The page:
Video is hot these days, and is a great way to engage your potential customers. When it comes to online video, YouTube is probably the first site that pops into most people’s minds, so I thought it might be a good idea to discuss some of the Pros and Cons of putting your dealership videos on YouTube.
The Pros of using YouTube:
When I talk to car dealers about YouTube, invariable one of the first benefits mentioned is search engine optimization (VSEO). Videos hosted on YouTube are indexed well and generally show up highly in search results (after all, YouTube is owned by Google).
Did you know that YouTube is the second largest search engine in the world? More than 1 Billion unique users visit YouTube each month. Even though 70% of this traffic comes from outside the United States, YouTube still gets over 120 million viewers in the US a month. That’s a lot of eyeballs!
Social Network Integration
Google+, Facebook, Twitter, GMail, and others integrate YouTube embeds into their platform frameworks. That means that when one of your dealership’s YouTube videos is posted to or shared on a social network, a prospect can watch that video directly from his feed or timeline without having to click a link and go to another page
You don’t have to pay YouTube a dime to host your videos. It’s free! You get access to all of those viewers without paying for it. Of course, as one of my former colleagues would say, “YouTube is free if your time isn’t worth anything.” To take full advantage of YouTube, you’ve still got to put the time in to make sure you’re producing compelling content, uploading your videos with good titles, and optimizing the video descriptions with important keywords.
The Cons of using YouTube:
Now you’re probably thinking, “wait, I thought you said SEO was one of the pros of YouTube?”.
I did, and it is, but there are also some SEO downsides: While YouTube can get great exposure for your videos, it doesn’t necessarily have a positive impact on how your dealership website ranks in search. In fact, your search results from YouTube can actually cannibalize traffic that would normally go directly to your website. Unfortunately, even if you put links back to your dealership website in your video descriptions, these links are tagged as “nofollow” which means they’re ignored when it comes to helping your search rankings.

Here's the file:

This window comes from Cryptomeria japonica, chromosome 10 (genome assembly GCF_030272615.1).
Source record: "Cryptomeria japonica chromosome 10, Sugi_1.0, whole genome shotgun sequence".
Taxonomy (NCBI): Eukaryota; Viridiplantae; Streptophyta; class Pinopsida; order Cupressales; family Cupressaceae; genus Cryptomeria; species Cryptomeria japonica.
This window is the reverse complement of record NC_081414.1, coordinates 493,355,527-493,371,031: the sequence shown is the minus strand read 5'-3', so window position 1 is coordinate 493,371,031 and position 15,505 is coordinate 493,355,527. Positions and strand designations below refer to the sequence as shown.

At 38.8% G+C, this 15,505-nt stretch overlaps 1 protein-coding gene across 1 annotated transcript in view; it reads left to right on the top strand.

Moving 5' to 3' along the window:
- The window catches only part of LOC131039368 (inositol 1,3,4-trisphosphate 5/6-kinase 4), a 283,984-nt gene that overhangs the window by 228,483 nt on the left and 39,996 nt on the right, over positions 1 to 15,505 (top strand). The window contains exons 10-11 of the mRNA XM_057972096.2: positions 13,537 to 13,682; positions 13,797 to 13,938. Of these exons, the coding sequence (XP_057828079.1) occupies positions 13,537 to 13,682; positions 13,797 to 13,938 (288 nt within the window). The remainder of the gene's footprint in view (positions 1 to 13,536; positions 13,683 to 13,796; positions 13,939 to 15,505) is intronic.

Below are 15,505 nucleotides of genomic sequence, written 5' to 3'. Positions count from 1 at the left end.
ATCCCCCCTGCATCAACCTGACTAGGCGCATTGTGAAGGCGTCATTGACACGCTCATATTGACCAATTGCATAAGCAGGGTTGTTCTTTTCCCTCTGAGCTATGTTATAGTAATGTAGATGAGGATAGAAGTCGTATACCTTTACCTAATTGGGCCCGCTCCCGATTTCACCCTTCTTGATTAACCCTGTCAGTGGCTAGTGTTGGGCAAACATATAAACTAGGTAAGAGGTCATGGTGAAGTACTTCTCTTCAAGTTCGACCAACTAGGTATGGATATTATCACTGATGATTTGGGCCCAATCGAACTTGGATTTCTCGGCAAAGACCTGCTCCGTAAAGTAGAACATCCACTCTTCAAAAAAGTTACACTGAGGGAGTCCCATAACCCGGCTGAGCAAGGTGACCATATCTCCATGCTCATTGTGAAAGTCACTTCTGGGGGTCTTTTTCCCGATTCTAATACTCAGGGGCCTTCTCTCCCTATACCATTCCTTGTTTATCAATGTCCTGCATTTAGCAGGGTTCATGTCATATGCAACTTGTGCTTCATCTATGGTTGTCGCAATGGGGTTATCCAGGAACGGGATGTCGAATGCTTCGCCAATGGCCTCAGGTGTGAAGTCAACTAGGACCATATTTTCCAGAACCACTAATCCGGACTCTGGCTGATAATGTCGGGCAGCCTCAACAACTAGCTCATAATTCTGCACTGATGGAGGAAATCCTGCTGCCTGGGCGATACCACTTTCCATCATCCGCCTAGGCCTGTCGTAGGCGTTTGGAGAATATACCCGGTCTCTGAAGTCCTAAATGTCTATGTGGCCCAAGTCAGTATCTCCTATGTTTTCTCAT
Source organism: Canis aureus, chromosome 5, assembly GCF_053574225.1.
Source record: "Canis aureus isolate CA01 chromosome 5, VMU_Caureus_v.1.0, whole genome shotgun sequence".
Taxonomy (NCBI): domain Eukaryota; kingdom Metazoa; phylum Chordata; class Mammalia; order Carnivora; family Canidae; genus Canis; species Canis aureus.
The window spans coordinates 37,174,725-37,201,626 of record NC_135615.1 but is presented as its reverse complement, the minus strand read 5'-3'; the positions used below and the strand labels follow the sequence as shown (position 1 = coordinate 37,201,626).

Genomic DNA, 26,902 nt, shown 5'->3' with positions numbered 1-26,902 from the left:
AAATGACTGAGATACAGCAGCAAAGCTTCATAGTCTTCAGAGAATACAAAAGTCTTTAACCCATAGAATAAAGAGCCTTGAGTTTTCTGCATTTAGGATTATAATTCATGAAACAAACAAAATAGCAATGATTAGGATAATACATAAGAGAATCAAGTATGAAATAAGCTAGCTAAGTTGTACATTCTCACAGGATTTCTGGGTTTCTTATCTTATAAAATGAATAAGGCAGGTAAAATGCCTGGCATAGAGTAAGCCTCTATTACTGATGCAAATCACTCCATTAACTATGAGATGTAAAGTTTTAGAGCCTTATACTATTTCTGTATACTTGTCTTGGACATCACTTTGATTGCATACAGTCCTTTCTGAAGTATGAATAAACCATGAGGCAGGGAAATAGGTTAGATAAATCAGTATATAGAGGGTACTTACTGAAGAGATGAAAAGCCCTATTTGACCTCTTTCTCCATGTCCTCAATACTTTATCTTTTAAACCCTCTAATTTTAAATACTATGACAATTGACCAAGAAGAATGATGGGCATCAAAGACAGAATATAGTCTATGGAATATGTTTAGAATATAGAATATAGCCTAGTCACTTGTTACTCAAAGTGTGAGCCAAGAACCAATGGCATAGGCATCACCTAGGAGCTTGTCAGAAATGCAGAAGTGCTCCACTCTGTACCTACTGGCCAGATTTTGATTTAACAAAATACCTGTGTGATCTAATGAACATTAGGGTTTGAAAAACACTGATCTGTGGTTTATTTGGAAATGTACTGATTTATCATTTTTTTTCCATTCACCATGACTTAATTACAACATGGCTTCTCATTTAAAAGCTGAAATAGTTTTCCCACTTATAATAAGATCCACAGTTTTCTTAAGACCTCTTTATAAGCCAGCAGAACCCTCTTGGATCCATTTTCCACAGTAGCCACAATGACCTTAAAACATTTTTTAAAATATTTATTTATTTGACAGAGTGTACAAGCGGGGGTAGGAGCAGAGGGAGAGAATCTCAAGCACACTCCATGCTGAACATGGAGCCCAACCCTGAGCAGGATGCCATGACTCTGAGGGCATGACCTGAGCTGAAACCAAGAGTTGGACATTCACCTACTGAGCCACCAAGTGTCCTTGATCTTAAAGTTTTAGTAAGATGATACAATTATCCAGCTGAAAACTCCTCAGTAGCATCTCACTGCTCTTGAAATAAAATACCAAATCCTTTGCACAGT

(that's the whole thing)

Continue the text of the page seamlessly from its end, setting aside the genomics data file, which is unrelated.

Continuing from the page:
YouTube exists to make money, and they do that by selling ads before videos play, banner overlays, featured/suggested videos in the right rail, or the related videos that appear after videos are done playing. Your competitors can even purchase ads to run on YouTube against your videos to attempt to hijack your potential customers.
Limited Dealership Branding
Individual video pages on YouTube don’t allow much customization or opportunity for dealership branding, links, or calls to action. The video description allows for some information, but certainly doesn’t give a potential customer a seamless branded experience. Ideally, you’d like your prospect’s entire experience to revolve around your dealership, not jumping to different sites and brands.
In addition to ads from other dealerships, related and popular videos are competing for the attention of your prospects. After all, YouTube is not optimized to sell cars, they’re optimized to get users to consume videos. Your prospect may have started looking at a vehicle from your dealership, but before they know it they’re watching a video of Kung Fu Grandpa in a Food Lion parking lot.
Takes a customer away from your website
In addition to the negative SEO effects of YouTube (cannibalizing your own dealership website traffic), even when you have YouTube videos embedded on your website, those videos only link back to YouTube. SEO is all about getting prospective customers to your website, where you can convert them into leads and get them into your store. When you send prospects away to a website like YouTube, you’re losing your captive audience, and it could be tough to ever get them back.
YouTube definitely has to be part of your dealership’s video strategy, but it shouldn’t be your entire strategy. There are other video tools that can supplement YouTube’s shortcomings, so you can take advantage of the pros and negate the cons.
What results have you had using YouTube for your dealership?
Are you okay with landing potential customers on YouTube to watch your individual video responses?
Sound off in the comments!